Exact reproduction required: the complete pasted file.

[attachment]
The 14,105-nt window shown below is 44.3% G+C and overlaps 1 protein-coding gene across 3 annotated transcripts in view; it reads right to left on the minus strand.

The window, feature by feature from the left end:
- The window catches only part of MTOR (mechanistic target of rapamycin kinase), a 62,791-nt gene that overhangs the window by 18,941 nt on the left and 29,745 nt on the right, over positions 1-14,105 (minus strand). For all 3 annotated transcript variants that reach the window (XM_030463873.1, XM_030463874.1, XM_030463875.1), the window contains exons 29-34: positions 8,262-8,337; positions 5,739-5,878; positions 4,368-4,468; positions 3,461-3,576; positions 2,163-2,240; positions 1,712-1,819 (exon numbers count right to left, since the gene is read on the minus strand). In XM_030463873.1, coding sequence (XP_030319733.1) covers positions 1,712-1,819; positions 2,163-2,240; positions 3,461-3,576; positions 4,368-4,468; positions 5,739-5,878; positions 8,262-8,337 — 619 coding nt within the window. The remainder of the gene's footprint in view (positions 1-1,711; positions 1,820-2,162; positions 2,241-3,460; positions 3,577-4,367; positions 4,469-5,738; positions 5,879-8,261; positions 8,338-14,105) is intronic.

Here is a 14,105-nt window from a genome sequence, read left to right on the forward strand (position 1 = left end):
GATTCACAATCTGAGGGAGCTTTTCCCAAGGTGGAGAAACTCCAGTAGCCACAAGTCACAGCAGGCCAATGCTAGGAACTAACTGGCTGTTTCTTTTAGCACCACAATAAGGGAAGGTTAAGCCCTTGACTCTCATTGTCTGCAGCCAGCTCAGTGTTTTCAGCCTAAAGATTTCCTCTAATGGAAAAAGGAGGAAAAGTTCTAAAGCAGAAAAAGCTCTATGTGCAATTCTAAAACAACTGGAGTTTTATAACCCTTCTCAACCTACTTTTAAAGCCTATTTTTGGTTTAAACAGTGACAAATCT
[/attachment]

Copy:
The 14,105-nt window shown below is 44.3% G+C and overlaps 1 protein-coding gene across 3 annotated transcripts in view; it reads right to left on the minus strand.

The window, feature by feature from the left end:
- The window catches only part of MTOR (mechanistic target of rapamycin kinase), a 62,791-nt gene that overhangs the window by 18,941 nt on the left and 29,745 nt on the right, over positions 1-14,105 (minus strand). For all 3 annotated transcript variants that reach the window (XM_030463873.1, XM_030463874.1, XM_030463875.1), the window contains exons 29-34: positions 8,262-8,337; positions 5,739-5,878; positions 4,368-4,468; positions 3,461-3,576; positions 2,163-2,240; positions 1,712-1,819 (exon numbers count right to left, since the gene is read on the minus strand). In XM_030463873.1, coding sequence (XP_030319733.1) covers positions 1,712-1,819; positions 2,163-2,240; positions 3,461-3,576; positions 4,368-4,468; positions 5,739-5,878; positions 8,262-8,337 — 619 coding nt within the window. The remainder of the gene's footprint in view (positions 1-1,711; positions 1,820-2,162; positions 2,241-3,460; positions 3,577-4,367; positions 4,469-5,738; positions 5,879-8,261; positions 8,338-14,105) is intronic.

Here is a 14,105-nt window from a genome sequence, read left to right on the forward strand (position 1 = left end):
GATTCACAATCTGAGGGAGCTTTTCCCAAGGTGGAGAAACTCCAGTAGCCACAAGTCACAGCAGGCCAATGCTAGGAACTAACTGGCTGTTTCTTTTAGCACCACAATAAGGGAAGGTTAAGCCCTTGACTCTCATTGTCTGCAGCCAGCTCAGTGTTTTCAGCCTAAAGATTTCCTCTAATGGAAAAAGGAGGAAAAGTTCTAAAGCAGAAAAAGCTCTATGTGCAATTCTAAAACAACTGGAGTTTTATAACCCTTCTCAACCTACTTTTAAAGCCTATTTTTGGTTTAAACAGTGACAAATCT